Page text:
Who will be the cleanest?

Mercedes, Opel and BMW are introducing diesel particulate filters

Frankfurt/Main. They are late but they are coming. Beginning in October, German carmakers will be fitting diesel particulate filters to their vehicles.

Mercedes-Benz will be the first: from October the four-cylinder diesel engines of the C class and E class will be fitted with particulate filters, but only on special request and for an extra cost of 580 euros.

From January, there will also be a filter option for the six-cylinder CDI engines used in the E class and S class.

And from the beginning of 2004, Opel will fit filters into Vectra and Signum models with the new 1.9-liter CDTI diesel engines.

Within the coming year, BMW will supply the six- and eight-cylinder diesel engines used in the 5 series and 7 series with filters.

All of those new systems are maintenance-free, comply with the Euro 4 emissions norms and will allow their owners to claim tax relief.

Due to the catalyzer being close to the engine and innovations specific to the individual manufacturer -- Opel, for example, is using a special metal coating of the filter substrate plus multiple injections -- the systems do not require any fuel additives.

Ford, however will fit its C-Max compact minivan with an additive system from this autumn. The reason: the new diesels the C-Max uses were developed in a joint venture with PSA/Peugeot-Citroen. Therefore the filters, which are favored by the French manufacturers, were the quickest solution for Ford.

"Nevertheless, we are developing our own system that will function without additives," said Rudolf Kunze, director at the Ford research center in Aachen.

The VW group's particle filter will also need additives. Audi will introduce a "soot trap" for use in A4 models at September's IAA auto show in Frankfurt. The VW brand will present a similar solution for large models such as the Phaeton and the Touareg.

What are the advantages and disadvantages of the two competing systems?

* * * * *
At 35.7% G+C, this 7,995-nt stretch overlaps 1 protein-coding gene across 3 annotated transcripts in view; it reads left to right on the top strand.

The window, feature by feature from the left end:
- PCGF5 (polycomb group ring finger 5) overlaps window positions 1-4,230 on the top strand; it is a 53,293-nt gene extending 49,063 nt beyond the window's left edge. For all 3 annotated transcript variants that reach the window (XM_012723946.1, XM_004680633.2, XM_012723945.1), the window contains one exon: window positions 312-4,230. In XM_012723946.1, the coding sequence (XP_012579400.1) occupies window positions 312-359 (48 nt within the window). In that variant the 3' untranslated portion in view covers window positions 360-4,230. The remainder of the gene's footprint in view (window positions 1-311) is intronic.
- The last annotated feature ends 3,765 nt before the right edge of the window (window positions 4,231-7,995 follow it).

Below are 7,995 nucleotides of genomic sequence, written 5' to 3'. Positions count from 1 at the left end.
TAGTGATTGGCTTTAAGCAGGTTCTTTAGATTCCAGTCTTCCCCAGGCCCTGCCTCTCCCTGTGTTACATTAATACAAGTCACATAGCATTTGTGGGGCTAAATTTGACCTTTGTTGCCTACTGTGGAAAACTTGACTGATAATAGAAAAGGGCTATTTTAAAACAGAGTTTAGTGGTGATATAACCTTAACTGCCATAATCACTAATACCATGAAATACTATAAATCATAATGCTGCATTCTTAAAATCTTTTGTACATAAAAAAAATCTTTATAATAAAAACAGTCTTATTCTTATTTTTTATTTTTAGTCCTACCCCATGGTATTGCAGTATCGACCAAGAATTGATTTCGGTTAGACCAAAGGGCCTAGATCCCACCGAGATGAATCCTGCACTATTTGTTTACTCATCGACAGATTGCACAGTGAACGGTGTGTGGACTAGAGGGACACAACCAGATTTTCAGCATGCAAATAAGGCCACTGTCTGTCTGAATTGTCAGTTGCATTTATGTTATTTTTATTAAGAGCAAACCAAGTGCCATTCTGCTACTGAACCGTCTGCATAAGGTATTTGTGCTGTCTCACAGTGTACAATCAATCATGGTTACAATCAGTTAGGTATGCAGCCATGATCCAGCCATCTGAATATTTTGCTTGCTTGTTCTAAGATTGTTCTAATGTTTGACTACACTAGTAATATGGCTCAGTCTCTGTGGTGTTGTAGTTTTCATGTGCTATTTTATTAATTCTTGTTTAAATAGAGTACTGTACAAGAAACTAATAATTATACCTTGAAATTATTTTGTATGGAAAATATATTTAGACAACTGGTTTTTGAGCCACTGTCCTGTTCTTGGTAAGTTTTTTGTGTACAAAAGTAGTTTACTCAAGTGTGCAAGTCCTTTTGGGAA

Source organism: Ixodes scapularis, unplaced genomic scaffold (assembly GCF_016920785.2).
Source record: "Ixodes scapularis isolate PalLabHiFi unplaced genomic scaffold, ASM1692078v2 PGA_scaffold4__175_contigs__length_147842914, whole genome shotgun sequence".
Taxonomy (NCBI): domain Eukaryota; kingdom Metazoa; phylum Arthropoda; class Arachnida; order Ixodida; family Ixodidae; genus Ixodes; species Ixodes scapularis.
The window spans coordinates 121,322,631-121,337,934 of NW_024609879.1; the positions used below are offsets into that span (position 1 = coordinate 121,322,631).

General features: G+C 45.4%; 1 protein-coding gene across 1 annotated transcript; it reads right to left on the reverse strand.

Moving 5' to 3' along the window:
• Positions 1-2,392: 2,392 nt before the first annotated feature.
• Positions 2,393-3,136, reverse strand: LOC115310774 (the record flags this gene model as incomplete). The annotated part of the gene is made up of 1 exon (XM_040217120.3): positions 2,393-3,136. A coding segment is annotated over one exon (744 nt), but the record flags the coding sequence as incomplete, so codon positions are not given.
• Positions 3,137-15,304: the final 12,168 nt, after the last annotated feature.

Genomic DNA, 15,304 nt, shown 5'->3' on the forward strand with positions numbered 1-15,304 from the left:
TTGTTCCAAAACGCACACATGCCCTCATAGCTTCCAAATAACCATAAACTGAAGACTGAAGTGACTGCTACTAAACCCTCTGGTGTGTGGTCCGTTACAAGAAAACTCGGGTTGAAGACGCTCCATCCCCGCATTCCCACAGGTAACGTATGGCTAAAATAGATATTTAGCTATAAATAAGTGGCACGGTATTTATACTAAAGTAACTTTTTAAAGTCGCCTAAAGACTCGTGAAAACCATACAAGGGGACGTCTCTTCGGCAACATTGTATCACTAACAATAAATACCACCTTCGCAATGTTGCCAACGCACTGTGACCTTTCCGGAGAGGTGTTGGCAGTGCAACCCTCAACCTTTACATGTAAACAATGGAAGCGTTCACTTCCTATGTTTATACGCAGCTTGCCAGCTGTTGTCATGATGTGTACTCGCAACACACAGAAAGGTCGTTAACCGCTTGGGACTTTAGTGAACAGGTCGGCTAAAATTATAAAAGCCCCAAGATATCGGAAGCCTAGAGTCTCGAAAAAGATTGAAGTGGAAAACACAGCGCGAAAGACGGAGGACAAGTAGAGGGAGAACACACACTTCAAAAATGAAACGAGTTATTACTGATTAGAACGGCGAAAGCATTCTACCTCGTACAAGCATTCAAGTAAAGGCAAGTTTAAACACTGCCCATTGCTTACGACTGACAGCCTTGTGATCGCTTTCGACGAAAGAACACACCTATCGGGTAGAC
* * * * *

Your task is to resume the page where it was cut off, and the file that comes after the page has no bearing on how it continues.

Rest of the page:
Liquid additives that contain iron and the heavy metal cerium facilitate the burning-off of particles that have collected in the filter. Normally, this process requires high temperatures of up to 600 degree Celsius, which can hardly be reached in suburban driving conditions. By using additives, the carbon particles can be burned at temperatures of between 400 and 500 degree Celsius.

However, the additives remain as soot in the microscopically small filter channels, increasing the exhaust emission pressure.

"Engine power loss and increased fuel consumption are the results," said Joachim Schommers, design engineering director for automobile diesel engines at DaimlerChrysler.

In 1985, Mercedes introduced the first-ever particulate filter in a diesel automobile. However, Mercedes was disappointed with the performance of the filter, which was available on 300 D and SD turbo models that were only sold in North America. When other, more advanced particulate filter systems were introduced in 1988, Mercedes stopped using filters.

In addition, additive systems still need to be serviced. The reservoir attached to the car, which holds several liters of additive, and the filter has to be exchanged or cleaned on a regular basis.

In November 2002, the service period for Peugeot models with diesel particulate filter technology was extended from 80,000km to 120,000km.

Peugeot will present a V-6 engine at the IAA that has a maintenance-free particulate filter system, which will be used as a standard from 2004.

The filter with modified "Octosquare" geometry and larger entrance passages uses the redeveloped additive Eolys 2, of which smaller doses will be needed than previously. In addition, fewer soot deposits will be left on the filter walls.

But how clean are those filters really? The previous PSA filters did not comply with Euro 4 norms, which will be compulsory from January 2005. The problems were not particulate matter emissions but nitrogen oxide emissions.

Nonetheless, there will soon be diesel cars on the market that comply with the Euro 4 norms. Beside the new models by the German carmakers mentioned earlier, other OEMs will also be launching environmentally friendly engines and models in 2003: Peugeot (1.6- and 2.0-liter engines), Renault (Vel Satis 2.2-liter dCi) and Toyota (Avensis D-Cat). The Renault and Toyota filters do not need any additives.

But there is disagreement among carmakers over the percentage of soot particles remaining in the new filters. Some additive-free systems are thought not to be as efficient as PSA’s technology regarding the degree of purification.

The Euro 4 norms specify the limit value of particles emitted per kilometer as 0.025 grams. While the Peugeot system emits hardly any particles into the air, the German systems are not quite as effective.

Opel said that 95 percent of particles remain in their filter. The system by Mercedes-Benz supposedly filters 91 percent of particle emissions.

The dispute over who is the cleanest will continue until independent tests bring more clarity.

With German OEMs increasingly providing particulate filters, the VDA (German Automotive Industry Association) is now also slowly reducing its opposition.

Managing Director Kunibert Schmidt said: "Particulate filters will be fitted if the technical requirements are met and if it is sensible, but also when customers request them."